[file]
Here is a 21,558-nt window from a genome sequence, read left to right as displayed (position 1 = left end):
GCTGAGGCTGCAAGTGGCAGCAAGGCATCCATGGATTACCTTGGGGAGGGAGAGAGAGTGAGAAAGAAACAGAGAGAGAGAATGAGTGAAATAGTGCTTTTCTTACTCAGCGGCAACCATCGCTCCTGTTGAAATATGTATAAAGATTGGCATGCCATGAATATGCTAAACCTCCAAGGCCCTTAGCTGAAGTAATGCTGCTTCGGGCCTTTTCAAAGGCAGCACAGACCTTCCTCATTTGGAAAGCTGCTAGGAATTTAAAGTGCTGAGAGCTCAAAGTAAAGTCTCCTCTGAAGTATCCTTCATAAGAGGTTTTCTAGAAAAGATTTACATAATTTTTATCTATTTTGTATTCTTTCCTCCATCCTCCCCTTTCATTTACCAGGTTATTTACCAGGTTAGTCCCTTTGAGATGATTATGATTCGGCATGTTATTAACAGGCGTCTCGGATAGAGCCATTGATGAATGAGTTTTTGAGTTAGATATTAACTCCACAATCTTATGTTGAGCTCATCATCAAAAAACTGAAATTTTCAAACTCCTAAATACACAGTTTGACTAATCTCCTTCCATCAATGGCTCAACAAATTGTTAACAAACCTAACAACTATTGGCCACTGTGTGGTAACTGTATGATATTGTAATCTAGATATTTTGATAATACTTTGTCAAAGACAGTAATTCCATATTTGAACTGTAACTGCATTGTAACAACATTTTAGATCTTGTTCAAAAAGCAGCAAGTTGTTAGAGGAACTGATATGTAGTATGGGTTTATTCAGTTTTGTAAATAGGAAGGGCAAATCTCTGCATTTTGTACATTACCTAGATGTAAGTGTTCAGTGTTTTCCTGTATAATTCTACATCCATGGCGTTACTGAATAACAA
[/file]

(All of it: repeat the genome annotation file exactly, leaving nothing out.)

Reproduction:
Here is a 21,558-nt window from a genome sequence, read left to right as displayed (position 1 = left end):
GCTGAGGCTGCAAGTGGCAGCAAGGCATCCATGGATTACCTTGGGGAGGGAGAGAGAGTGAGAAAGAAACAGAGAGAGAGAATGAGTGAAATAGTGCTTTTCTTACTCAGCGGCAACCATCGCTCCTGTTGAAATATGTATAAAGATTGGCATGCCATGAATATGCTAAACCTCCAAGGCCCTTAGCTGAAGTAATGCTGCTTCGGGCCTTTTCAAAGGCAGCACAGACCTTCCTCATTTGGAAAGCTGCTAGGAATTTAAAGTGCTGAGAGCTCAAAGTAAAGTCTCCTCTGAAGTATCCTTCATAAGAGGTTTTCTAGAAAAGATTTACATAATTTTTATCTATTTTGTATTCTTTCCTCCATCCTCCCCTTTCATTTACCAGGTTATTTACCAGGTTAGTCCCTTTGAGATGATTATGATTCGGCATGTTATTAACAGGCGTCTCGGATAGAGCCATTGATGAATGAGTTTTTGAGTTAGATATTAACTCCACAATCTTATGTTGAGCTCATCATCAAAAAACTGAAATTTTCAAACTCCTAAATACACAGTTTGACTAATCTCCTTCCATCAATGGCTCAACAAATTGTTAACAAACCTAACAACTATTGGCCACTGTGTGGTAACTGTATGATATTGTAATCTAGATATTTTGATAATACTTTGTCAAAGACAGTAATTCCATATTTGAACTGTAACTGCATTGTAACAACATTTTAGATCTTGTTCAAAAAGCAGCAAGTTGTTAGAGGAACTGATATGTAGTATGGGTTTATTCAGTTTTGTAAATAGGAAGGGCAAATCTCTGCATTTTGTACATTACCTAGATGTAAGTGTTCAGTGTTTTCCTGTATAATTCTACATCCATGGCGTTACTGAATAACAA